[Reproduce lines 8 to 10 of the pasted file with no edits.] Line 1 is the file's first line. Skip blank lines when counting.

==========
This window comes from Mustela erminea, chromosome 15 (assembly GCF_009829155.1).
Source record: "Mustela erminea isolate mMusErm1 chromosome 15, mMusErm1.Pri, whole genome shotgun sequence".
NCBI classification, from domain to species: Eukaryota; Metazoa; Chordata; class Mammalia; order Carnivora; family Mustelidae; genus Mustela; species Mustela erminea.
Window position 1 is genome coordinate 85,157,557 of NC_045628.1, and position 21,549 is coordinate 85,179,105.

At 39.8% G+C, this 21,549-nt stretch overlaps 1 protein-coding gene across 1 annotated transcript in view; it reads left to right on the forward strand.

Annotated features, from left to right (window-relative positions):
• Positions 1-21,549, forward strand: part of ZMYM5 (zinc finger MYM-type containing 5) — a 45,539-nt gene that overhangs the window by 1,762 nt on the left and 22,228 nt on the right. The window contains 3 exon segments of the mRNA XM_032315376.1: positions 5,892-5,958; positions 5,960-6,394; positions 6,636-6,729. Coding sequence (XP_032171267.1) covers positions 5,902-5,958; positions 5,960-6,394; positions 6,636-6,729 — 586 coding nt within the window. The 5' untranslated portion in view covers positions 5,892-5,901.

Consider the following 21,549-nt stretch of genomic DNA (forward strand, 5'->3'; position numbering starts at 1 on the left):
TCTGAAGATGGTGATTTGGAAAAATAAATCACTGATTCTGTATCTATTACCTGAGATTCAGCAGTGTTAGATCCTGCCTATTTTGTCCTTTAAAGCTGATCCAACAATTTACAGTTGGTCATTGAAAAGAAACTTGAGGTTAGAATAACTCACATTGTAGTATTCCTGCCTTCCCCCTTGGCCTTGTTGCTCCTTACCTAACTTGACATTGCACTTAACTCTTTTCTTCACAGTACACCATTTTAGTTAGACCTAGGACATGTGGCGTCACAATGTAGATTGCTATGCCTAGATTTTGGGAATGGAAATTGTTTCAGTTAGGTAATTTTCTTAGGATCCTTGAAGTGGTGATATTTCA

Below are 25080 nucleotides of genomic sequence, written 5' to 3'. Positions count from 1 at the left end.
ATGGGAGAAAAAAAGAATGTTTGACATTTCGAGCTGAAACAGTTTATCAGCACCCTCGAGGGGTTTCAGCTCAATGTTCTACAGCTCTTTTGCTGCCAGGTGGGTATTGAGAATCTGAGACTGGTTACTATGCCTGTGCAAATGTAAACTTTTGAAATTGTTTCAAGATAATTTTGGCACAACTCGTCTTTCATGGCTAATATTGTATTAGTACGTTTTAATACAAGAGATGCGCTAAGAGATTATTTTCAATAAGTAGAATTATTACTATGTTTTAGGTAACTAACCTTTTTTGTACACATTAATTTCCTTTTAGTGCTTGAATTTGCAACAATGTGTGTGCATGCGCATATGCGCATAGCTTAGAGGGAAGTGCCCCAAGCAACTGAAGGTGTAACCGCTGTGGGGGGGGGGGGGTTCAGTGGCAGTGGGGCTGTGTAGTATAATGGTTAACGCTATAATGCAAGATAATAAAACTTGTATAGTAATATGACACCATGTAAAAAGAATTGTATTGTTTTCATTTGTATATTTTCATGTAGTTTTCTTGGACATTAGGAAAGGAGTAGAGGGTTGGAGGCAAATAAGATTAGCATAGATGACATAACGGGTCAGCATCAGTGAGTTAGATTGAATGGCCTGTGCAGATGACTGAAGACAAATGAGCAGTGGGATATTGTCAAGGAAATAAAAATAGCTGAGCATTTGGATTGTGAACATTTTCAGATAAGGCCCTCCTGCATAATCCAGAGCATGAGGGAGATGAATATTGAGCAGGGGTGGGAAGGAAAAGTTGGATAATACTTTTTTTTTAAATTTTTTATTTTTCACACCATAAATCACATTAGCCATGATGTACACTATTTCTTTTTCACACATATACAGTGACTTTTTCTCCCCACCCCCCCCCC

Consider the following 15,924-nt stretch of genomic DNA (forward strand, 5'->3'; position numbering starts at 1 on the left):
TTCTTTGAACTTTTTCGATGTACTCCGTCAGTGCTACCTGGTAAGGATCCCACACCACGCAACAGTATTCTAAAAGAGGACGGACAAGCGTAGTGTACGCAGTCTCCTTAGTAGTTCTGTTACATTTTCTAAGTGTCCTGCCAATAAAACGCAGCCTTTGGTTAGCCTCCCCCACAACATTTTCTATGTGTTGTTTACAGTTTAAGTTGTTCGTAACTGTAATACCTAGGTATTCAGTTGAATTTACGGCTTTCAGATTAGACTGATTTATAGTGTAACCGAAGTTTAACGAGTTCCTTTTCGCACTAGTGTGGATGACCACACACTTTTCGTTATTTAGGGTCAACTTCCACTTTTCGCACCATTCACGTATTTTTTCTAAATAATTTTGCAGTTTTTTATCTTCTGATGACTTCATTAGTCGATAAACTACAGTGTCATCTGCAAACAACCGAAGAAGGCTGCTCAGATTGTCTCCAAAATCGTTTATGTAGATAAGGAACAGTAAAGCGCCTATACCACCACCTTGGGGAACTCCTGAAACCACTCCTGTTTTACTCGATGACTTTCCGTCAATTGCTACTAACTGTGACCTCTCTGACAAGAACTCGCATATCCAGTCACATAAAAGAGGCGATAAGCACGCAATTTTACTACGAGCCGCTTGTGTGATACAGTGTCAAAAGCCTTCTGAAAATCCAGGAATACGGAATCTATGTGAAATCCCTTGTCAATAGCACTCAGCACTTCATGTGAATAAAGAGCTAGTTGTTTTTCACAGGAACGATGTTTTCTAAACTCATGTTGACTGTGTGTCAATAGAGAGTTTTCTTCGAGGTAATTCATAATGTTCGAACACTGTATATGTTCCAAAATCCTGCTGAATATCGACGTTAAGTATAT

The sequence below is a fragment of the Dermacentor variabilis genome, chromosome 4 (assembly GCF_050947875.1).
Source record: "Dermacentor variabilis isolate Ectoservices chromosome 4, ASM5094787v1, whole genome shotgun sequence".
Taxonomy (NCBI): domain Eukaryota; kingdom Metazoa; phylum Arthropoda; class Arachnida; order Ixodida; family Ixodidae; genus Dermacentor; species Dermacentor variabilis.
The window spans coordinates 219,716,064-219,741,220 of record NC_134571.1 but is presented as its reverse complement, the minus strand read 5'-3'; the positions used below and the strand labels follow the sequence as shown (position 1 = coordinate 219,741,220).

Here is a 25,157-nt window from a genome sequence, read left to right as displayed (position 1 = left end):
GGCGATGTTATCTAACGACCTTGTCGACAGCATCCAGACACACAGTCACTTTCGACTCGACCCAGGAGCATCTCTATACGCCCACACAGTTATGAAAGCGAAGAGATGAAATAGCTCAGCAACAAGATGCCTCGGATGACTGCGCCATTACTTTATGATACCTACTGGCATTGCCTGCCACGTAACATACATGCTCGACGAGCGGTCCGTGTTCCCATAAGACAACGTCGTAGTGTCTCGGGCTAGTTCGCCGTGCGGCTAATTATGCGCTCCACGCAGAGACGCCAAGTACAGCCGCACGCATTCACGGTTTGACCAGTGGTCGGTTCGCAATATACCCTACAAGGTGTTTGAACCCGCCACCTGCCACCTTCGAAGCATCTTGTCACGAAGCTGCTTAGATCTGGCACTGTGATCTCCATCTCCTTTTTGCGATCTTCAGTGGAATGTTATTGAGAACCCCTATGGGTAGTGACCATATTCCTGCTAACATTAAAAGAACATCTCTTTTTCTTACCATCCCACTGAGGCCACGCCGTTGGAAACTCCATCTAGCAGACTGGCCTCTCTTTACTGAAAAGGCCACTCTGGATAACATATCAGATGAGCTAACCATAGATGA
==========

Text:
Consider the following 21,549-nt stretch of genomic DNA (forward strand, 5'->3'; position numbering starts at 1 on the left):
TCTGAAGATGGTGATTTGGAAAAATAAATCACTGATTCTGTATCTATTACCTGAGATTCAGCAGTGTTAGATCCTGCCTATTTTGTCCTTTAAAGCTGATCCAACAATTTACAGTTGGTCATTGAAAAGAAACTTGAGGTTAGAATAACTCACATTGTAGTATTCCTGCCTTCCCCCTTGGCCTTGTTGCTCCTTACCTAACTTGACATTGCACTTAACTCTTTTCTTCACAGTACACCATTTTAGTTAGACCTAGGACATGTGGCGTCACAATGTAGATTGCTATGCCTAGATTTTGGGAATGGAAATTGTTTCAGTTAGGTAATTTTCTTAGGATCCTTGAAGTGGTGATATTTCA

Below are 25080 nucleotides of genomic sequence, written 5' to 3'. Positions count from 1 at the left end.